Incidence and Clinical Significance of Worsening Tricuspid Regurgitation Following Surgical or Transcatheter Aortic Valve Replacement: Analysis From the PARTNER IIA Trial

Paul C. Cremer, Tom Kai Ming Wang, L. Leonardo Rodriguez, Brian R. Lindman, Yiran Zhang, Alan Zajarias, Rebecca T. Hahn, Stamatios Lerakis, S. Chris Malaisrie, Pamela S. Douglas, Philippe Pibarot, Lars G. Svensson, Samir Kapadia, Martin B. Leon, Wael A. Jaber*

*Corresponding author for this work

Research output: Contribution to journalArticlepeer-review

17 Scopus citations


Background: Aortic valve replacement (AVR) is recommended for severe symptomatic aortic stenosis. However, the incidence of worsening tricuspid regurgitation (TR) following transcatheter compared with surgical AVR (TAVR, SAVR), and the impact of worsening TR on outcomes, is ill-defined. Accordingly, among patients randomized to TAVR or SAVR, we describe the differential incidence of worsening TR and its association with survival. Methods: From the PARTNER IIA trial (Placement of Aortic Transcatheter Valves IIA), 1334 patients were included with baseline and 30-day postprocedure core-lab echocardiograms. Worsening TR was defined as deterioration of ≥1 grade from baseline to 30 days. Outcomes included cardiovascular and all-cause death between 30 days and 2 years. Multivariable logistic regression was performed to identify associations with worsening TR; survival analyses were performed to assess associations with mortality. Results: Worsening TR occurred in 17.3% (125/721) of TAVR and 27.0% (165/611) of SAVR patients. On multivariable analysis, SAVR (odds ratio, 2.09 [95% CI, 1.40-3.11]), female sex (odds ratio, 2.22 [95% CI, 1.44-3.42]), atrial fibrillation (odds ratio, 1.61 [95% CI, 1.03-2.51]), and right ventricular enlargement (odds ratio, 2.25 [95% CI, 1.17-4.31]) were associated with worsening TR. Cardiovascular and all-cause death occurred in 9.0% (26/290) and 17.9% (52/290) of patients with worsening TR, compared with 4.8% (50/1042) and 10.9% (114/1042) without worsening TR, respectively. In patients with worsening TR, cardiovascular and all-cause death were similar in TAVR compared with SAVR, (hazard ratio, 1.09 [95% CI, 0.55-2.16]) and (hazard ratio, 1.07 [95% CI, 0.62-1.87]), respectively. After adjustment, worsening TR was independently associated with cardiovascular (hazard ratio, 3.62 [95% CI, 2.08-6.29]) and all-cause death (hazard ratio, 2.11 [95% CI, 1.37-3.27]). Conclusions: Worsening TR is associated with female sex, atrial fibrillation, right ventricular enlargement, and SAVR. Regardless of mode of AVR, worsening TR is similarly associated with a poor prognosis. Future studies should focus on whether preventing or treating worsening TR improves outcomes. Registration: URL:; Unique identifier: NCT01314313.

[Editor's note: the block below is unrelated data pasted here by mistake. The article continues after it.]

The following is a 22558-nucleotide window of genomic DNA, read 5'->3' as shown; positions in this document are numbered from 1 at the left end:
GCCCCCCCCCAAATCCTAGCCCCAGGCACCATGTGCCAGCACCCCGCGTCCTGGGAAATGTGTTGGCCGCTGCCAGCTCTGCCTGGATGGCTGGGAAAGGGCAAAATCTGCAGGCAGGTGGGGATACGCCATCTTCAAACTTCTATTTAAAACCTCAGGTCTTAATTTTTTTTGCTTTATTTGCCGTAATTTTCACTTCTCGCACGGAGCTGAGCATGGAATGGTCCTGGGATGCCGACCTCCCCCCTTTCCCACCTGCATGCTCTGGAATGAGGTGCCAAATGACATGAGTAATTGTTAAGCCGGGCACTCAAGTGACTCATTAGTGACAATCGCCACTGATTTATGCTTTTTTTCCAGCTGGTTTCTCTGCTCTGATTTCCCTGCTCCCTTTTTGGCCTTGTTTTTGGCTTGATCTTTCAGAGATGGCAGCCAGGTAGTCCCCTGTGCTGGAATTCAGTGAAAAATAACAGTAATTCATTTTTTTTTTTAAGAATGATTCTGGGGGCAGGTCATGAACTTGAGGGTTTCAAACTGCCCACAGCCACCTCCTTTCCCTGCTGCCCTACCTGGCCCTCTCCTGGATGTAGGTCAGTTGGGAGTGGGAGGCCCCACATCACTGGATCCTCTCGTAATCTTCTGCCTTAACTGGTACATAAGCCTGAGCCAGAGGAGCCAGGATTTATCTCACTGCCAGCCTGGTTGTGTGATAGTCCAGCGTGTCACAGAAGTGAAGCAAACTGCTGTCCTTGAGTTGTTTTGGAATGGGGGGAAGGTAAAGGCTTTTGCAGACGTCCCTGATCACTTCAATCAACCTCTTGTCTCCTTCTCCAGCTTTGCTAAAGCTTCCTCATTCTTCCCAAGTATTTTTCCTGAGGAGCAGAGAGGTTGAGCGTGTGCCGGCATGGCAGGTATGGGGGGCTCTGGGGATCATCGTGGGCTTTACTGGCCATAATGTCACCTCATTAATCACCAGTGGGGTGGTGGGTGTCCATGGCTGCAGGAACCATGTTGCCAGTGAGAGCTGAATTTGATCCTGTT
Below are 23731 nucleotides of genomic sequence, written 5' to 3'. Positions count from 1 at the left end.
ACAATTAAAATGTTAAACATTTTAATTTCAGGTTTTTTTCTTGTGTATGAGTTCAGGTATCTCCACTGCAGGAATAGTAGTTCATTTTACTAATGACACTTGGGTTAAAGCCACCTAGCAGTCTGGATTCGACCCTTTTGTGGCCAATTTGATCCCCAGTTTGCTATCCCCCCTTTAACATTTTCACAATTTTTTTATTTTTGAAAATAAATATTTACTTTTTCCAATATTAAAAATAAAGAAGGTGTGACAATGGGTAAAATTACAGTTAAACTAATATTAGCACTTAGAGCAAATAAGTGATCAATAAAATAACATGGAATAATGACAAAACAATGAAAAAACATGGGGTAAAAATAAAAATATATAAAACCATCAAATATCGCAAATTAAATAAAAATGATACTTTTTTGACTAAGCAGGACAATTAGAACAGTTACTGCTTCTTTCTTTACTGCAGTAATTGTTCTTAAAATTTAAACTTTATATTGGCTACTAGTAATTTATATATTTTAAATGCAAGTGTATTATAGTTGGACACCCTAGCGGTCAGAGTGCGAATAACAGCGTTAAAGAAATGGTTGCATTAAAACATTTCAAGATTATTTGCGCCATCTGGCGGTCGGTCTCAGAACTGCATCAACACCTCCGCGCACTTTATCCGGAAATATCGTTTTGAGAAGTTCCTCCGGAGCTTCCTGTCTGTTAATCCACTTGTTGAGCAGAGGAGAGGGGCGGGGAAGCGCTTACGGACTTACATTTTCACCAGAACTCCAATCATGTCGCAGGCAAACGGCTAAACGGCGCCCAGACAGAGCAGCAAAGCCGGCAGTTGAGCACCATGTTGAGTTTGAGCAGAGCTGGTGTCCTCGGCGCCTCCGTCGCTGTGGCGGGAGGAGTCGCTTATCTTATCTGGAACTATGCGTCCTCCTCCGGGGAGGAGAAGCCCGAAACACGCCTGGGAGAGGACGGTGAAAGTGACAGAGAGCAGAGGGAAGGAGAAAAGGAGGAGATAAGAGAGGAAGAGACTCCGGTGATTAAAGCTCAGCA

Original languageEnglish (US)
Pages (from-to)E010437
JournalCirculation: Cardiovascular Interventions
Issue number8
StatePublished - Aug 1 2021


  • aortic valve
  • aortic valve stenosis
  • echocardiography
  • transcatheter aortic valve replacement
  • tricuspid valve insufficiency

ASJC Scopus subject areas

  • Cardiology and Cardiovascular Medicine


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